• The Centre for Mental Health estimate that 10 million people (8.5 million adults and 1.5 million children and young people) in England will need support for their mental health as a direct result of the pandemic over the next three to five years.

The national picture

The NHS Long Term Plan was published in January 2019 and prioritised mental health for extra investment in England. The plan covers the care of children, young people and adults. By 2023-24 spending will have grown by £2.3 billion a year. While some of this funding will be spent on integrated mental health services, most goes to NHS clinical services.

The plan says that services in the community should be a priority. The goal is to create more integrated, place-based approaches by promoting collaboration between the NHS and local government services, such as social care, drug and alcohol teams, education, housing, employment and public health.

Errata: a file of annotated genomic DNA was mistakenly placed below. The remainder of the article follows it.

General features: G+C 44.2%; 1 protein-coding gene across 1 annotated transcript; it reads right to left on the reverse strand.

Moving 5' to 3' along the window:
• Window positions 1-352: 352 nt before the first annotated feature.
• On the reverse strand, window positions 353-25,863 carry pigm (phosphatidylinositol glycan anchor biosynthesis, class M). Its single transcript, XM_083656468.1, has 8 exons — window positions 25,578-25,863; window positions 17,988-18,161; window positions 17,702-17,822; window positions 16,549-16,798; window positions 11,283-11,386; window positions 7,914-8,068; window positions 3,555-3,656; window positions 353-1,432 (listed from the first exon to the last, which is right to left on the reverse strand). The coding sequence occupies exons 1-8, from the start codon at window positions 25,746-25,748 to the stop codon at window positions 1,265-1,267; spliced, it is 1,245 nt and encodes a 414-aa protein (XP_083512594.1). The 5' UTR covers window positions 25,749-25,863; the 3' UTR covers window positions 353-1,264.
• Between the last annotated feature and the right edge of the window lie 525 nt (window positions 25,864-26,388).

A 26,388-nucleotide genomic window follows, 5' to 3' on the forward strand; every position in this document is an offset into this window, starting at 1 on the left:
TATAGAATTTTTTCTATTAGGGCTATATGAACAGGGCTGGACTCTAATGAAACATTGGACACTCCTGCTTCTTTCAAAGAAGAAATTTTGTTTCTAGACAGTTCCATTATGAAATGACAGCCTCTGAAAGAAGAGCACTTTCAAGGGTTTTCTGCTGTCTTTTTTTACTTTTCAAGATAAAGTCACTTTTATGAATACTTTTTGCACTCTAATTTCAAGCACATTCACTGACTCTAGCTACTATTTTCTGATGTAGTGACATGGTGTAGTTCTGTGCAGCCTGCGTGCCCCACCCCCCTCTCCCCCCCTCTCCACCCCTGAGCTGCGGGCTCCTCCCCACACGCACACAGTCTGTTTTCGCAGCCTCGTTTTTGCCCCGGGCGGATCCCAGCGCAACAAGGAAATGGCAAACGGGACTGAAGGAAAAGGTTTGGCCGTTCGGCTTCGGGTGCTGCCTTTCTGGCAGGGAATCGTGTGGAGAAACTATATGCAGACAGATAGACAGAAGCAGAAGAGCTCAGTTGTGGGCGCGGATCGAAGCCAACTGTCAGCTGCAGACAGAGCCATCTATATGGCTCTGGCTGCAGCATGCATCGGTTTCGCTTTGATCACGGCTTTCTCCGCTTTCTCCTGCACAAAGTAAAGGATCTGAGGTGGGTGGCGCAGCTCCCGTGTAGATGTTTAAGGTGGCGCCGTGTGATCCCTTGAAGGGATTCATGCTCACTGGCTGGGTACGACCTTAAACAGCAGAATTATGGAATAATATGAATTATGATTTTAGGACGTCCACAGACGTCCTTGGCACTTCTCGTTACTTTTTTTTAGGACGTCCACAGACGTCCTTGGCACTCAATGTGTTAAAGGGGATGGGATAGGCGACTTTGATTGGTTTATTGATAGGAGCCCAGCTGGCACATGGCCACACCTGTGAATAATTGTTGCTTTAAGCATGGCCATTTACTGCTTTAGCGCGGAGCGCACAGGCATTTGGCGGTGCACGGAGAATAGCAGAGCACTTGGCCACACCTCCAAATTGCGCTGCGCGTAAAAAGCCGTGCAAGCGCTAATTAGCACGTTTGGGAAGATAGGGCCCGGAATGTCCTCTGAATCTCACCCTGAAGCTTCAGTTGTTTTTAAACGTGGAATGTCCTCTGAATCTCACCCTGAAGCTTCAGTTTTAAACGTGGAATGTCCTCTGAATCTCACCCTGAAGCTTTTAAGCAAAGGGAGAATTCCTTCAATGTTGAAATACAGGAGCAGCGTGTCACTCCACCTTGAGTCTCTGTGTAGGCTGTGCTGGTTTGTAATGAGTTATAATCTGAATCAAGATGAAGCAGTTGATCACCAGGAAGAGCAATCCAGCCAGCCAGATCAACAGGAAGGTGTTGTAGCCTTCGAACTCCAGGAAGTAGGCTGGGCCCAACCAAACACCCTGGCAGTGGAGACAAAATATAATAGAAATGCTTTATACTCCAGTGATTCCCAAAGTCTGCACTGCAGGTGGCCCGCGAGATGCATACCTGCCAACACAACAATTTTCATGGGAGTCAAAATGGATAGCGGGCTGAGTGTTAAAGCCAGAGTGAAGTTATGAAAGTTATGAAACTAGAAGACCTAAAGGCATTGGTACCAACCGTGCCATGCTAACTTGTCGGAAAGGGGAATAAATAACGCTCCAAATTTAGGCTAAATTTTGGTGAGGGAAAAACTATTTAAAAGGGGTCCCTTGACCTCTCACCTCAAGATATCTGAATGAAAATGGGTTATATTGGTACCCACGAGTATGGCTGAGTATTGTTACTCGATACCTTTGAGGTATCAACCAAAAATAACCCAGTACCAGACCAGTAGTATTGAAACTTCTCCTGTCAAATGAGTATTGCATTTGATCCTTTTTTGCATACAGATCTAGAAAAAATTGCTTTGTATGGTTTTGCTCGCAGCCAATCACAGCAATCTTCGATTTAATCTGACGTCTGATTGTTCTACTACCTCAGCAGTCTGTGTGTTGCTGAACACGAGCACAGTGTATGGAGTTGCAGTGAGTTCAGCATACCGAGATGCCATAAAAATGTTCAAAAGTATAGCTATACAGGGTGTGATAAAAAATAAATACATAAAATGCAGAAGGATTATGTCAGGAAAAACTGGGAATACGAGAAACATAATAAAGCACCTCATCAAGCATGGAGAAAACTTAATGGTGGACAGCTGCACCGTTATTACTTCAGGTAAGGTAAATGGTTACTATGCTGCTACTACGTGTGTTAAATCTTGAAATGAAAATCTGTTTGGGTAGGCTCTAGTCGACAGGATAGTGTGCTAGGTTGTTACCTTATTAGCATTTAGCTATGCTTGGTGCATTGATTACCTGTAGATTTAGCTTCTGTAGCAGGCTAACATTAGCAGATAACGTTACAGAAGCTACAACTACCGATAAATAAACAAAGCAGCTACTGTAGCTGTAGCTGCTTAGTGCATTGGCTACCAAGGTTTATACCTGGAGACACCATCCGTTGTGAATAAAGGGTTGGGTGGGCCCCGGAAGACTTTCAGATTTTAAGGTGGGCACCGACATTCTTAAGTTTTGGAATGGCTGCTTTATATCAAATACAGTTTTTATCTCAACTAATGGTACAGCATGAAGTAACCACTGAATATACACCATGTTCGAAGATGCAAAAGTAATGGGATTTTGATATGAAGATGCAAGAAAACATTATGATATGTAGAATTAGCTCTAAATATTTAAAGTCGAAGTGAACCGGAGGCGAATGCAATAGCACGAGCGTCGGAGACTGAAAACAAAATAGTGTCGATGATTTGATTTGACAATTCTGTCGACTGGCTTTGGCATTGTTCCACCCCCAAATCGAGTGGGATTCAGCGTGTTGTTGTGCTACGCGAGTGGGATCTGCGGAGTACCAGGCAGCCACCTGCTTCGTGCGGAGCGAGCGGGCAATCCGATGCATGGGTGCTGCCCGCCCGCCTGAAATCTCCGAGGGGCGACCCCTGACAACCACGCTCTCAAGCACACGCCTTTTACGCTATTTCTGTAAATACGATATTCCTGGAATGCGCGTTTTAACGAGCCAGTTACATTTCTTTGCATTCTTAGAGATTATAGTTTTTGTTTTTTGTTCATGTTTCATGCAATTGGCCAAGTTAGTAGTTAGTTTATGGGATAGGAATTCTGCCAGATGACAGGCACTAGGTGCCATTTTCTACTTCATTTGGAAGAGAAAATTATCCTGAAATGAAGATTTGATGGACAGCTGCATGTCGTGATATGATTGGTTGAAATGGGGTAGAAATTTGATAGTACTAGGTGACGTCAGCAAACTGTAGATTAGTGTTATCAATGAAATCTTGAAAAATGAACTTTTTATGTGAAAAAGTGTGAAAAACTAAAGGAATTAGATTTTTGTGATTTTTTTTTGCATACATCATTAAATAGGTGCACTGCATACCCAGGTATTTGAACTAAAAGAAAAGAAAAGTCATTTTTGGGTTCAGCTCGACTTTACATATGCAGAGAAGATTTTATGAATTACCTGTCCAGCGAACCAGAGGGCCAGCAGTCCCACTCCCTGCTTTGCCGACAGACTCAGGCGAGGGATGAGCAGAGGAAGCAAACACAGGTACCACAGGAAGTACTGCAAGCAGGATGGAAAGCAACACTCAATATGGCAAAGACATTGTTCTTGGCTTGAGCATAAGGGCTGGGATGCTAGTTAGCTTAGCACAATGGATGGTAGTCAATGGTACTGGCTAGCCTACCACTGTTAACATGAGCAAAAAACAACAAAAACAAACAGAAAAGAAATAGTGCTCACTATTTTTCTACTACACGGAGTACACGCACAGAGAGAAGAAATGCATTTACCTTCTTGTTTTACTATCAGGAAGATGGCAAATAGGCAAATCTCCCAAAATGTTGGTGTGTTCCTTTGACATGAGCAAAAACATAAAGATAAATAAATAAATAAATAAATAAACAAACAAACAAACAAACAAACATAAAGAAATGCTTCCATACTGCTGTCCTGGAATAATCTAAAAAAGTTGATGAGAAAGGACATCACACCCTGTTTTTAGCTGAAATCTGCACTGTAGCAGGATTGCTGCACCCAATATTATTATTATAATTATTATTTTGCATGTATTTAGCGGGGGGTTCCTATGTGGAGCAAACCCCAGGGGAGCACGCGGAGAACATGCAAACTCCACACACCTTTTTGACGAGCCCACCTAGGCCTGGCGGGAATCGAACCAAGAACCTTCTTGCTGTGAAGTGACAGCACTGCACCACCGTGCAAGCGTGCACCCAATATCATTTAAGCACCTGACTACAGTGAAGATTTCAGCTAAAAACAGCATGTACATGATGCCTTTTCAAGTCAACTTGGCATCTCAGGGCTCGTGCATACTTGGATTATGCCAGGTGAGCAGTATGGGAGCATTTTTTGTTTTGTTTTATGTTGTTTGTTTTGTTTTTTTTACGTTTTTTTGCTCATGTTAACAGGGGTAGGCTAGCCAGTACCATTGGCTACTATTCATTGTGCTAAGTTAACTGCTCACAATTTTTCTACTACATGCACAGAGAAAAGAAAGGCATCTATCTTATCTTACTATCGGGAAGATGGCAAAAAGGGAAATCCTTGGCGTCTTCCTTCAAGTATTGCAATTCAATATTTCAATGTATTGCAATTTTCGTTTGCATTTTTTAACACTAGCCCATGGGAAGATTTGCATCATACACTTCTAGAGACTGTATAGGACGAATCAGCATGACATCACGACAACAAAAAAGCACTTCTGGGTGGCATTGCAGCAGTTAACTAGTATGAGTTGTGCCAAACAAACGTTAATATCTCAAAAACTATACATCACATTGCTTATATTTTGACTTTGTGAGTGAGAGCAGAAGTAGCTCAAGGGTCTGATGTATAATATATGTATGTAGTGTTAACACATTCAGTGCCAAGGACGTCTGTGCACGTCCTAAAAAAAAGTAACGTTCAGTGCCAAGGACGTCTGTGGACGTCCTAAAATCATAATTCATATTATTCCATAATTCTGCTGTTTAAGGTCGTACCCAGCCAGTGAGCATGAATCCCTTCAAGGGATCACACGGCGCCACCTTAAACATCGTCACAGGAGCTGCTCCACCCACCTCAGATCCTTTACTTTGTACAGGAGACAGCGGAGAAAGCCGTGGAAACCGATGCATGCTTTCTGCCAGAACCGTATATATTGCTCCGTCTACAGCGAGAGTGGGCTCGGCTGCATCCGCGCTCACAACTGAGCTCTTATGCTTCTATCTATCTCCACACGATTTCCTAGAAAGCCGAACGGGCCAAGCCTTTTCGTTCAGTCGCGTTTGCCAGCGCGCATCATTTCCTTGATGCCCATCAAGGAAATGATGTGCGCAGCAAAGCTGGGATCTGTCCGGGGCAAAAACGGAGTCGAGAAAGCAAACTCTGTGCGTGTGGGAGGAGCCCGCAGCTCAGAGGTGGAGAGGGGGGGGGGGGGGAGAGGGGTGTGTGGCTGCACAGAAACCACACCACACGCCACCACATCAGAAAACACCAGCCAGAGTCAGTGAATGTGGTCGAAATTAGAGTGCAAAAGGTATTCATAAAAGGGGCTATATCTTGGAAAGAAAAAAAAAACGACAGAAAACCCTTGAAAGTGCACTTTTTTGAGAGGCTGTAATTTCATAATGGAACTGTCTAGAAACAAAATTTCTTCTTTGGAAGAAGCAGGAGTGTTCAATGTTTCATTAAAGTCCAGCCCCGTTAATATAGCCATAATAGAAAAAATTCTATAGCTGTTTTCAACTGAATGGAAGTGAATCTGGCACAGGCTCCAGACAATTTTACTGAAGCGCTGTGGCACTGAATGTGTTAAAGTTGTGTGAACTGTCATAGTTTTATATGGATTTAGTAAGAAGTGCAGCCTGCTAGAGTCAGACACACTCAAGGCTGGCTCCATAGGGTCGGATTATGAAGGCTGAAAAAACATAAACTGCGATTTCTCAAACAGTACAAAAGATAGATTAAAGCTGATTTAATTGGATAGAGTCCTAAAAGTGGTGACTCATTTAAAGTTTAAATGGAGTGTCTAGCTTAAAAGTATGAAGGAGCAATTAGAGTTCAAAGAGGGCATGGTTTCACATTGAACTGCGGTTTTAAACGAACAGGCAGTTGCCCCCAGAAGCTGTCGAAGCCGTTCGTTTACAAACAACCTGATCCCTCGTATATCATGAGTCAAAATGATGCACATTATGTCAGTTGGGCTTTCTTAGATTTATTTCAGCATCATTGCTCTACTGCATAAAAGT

NHS England published the Community Mental Health Framework for Adults and Older Adults in 2019.  It provides the framework to support a transformation of community mental health services – one of the key objectives being to “develop a new and integrated models of primary and community mental health care which will support adults and older adults with severe mental illnesses”. Every integrated care system has been required to develop and submit a clear plan setting out their response to the transforming community mental health services framework, with associated NHS funding linked to this.

Changes are also being made to the statutory mental health system and the Mental Health Act. An independent review of the Act found that more than 50,000 people a year are detained under the Mental Health Act, with a disproportionate number among ethnic minority groups and in particular the black community.